When you are seeking a resource consent, consultation is the process of communicating with people or groups who may be interested in or affected by your proposal. Consulting others early can help you reach agreement that could avoid or ease opposition later in the process. This section sets out the principles of consultation.

Consulting the council

The council will help you identify what types of consent are required (if any), what environmental issues might need to be addressed, and what information is required to support your application. You might consider getting advice from planning consultants, engineers, landscape architects, and archaeologists, if the scale and significance of your proposal warrants it.

Consultation may not be just a pre-application exercise – it can help throughout the consent process, and form the basis for long term relationships with your neighbours and the community.

Consulting people who may be affected

Although the RMA does not require applicants to consult with anyone, it’s a good idea to consult those you or the council think could be affected by your proposal. In some cases, the council may advise who could be adversely affected. The final decision on who is adversely affected, however, won’t be made until after you lodge the application.

Remember to be upfront about your intentions when contacting any potentially affected person about your application.

If you ask the council early on, you may be able to include any written approvals that you get from potentially affected persons, at the time you lodge your application. This can save time, and may mean the council can process your application on a non-notified basis – no submission or hearing processes).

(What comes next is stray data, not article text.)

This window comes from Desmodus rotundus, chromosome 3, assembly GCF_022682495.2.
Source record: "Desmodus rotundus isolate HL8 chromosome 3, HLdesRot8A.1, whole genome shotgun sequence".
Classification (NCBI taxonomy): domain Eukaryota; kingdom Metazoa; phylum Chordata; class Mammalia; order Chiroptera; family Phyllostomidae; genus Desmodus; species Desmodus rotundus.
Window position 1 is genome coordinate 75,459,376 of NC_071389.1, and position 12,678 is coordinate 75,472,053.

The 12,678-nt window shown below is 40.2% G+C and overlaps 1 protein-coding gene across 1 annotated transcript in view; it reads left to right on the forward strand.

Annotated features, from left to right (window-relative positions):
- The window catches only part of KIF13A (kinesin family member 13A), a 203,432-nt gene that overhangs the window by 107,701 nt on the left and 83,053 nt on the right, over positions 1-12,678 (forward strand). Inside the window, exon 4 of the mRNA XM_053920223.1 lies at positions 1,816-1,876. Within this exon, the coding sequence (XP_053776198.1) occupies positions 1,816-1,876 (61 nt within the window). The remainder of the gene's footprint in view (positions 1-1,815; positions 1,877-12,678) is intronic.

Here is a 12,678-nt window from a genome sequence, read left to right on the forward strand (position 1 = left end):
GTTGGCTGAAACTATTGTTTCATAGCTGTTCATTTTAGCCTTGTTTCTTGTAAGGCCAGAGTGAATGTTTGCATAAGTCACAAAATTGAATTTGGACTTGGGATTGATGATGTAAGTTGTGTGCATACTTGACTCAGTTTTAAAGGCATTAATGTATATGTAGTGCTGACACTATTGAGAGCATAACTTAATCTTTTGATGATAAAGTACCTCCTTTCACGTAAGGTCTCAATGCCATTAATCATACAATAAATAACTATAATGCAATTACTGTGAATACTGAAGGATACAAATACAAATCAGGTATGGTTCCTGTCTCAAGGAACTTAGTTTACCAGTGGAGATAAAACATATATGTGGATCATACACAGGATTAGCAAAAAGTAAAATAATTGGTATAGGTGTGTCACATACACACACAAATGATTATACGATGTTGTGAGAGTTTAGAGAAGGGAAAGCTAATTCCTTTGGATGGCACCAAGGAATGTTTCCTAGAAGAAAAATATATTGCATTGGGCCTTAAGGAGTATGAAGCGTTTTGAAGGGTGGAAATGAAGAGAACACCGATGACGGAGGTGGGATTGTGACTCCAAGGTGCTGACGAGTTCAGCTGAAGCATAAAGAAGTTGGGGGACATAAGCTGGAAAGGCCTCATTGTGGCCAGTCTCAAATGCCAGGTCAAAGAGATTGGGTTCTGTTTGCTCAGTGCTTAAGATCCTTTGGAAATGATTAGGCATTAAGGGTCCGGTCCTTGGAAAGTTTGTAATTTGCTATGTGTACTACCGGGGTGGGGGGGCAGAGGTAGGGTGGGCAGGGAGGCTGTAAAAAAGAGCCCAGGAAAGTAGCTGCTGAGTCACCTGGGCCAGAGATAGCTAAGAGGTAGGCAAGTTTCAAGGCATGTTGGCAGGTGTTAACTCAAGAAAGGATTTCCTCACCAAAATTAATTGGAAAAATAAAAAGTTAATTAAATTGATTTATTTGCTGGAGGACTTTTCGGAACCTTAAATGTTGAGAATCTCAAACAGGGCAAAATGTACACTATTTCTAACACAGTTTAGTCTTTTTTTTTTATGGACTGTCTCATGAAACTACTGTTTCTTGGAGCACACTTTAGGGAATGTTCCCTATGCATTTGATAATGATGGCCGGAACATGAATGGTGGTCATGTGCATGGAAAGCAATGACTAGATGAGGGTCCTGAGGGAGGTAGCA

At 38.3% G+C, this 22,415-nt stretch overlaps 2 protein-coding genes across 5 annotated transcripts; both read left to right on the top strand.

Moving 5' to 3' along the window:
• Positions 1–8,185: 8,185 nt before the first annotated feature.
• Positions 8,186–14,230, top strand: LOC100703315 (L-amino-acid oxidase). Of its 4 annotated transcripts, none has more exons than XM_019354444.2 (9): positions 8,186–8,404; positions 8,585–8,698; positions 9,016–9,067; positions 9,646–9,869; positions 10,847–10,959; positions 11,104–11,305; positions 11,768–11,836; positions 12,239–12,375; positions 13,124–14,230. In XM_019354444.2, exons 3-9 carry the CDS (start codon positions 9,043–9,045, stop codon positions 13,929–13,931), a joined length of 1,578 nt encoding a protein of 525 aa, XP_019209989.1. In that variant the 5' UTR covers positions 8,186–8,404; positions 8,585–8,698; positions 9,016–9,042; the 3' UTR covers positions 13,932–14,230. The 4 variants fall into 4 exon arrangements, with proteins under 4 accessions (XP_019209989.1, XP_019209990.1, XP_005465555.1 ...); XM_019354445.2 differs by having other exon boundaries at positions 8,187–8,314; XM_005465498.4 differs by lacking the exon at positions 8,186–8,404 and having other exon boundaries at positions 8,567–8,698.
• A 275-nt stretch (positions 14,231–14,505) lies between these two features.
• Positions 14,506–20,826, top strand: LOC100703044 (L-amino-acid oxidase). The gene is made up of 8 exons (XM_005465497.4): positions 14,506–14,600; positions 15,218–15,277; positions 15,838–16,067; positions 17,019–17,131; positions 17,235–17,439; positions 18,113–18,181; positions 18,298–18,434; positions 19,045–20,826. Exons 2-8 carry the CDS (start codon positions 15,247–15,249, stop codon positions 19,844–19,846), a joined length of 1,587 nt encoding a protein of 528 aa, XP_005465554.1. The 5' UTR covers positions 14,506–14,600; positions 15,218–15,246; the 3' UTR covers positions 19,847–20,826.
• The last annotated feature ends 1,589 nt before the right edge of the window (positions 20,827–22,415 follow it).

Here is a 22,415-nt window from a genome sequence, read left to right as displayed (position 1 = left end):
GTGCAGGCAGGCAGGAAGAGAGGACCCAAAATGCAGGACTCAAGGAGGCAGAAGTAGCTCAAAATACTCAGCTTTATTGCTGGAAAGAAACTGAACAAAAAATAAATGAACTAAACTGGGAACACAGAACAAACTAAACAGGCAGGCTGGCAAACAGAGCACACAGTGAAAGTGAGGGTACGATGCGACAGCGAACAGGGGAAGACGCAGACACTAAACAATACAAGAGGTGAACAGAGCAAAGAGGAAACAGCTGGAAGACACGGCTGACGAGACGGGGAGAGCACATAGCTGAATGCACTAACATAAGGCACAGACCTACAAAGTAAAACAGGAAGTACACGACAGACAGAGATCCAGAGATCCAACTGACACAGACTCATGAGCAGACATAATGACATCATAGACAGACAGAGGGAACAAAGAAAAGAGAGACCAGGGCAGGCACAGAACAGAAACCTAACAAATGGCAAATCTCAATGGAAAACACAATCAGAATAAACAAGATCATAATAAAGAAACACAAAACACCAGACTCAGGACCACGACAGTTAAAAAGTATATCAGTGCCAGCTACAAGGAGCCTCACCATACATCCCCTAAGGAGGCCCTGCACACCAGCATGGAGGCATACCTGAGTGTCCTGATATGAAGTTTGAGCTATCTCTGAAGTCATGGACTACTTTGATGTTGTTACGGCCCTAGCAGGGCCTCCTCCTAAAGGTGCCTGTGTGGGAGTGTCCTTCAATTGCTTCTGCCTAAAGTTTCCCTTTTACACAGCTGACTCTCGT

More information

Why consult?

Public participation is one of the key principles underlying the RMA. We are affected every day by the actions and activities of our neighbours, and by those who use the same resources as us. Therefore, we should talk with others about any plans to change our activities or resource use, and what the implications might be.

The RMA does not require you, as an applicant, to consult anyone about your application for resource consent, but sometimes there’s a duty under another Act to consult. We must comply with these duties.

The RMA does require people applying for resource consent to submit a record of any consultation and the responses. This can give decision-makers the information they need to make well-founded decisions.

Of course, consultation can also help the applicant – see Benefits of consultation.

You are not obliged to consult or get written approvals from affected parties before you apply, but it will usually allow the council to process your consent in a more straightforward way. Discuss these potential benefits with the council while you’re preparing your application.

Consultation principles

Case law under the RMA provides a number of principles that help define good consultation:

  • Early – consult as soon as possible, when your proposal is less ‘set in concrete’. You will have more flexibility to address issues raised by those interested and affected.
  • Transparent – be open about what you want to achieve, what scope you may have to change parts of your proposal, and why there might be elements that you may not be able to change.
  • Open mind – keep your views open to people’s responses and to the possible benefits of consultation.
  • Two-way process – consultation is intended as a reciprocal exchange of information. It requires both you and those consulted to put forward their views, and to listen to and consider other perspectives.
  • Ongoing – it may be that communication about your project will continue after you have lodged your application, or even after a decision has been made.
  • Agreement not necessary – consultation does not mean that all parties have to agree to a proposal, although it is expected that they will make a genuine effort. While you may not reach agreement on all issues, points of difference will become clearer or more specific.

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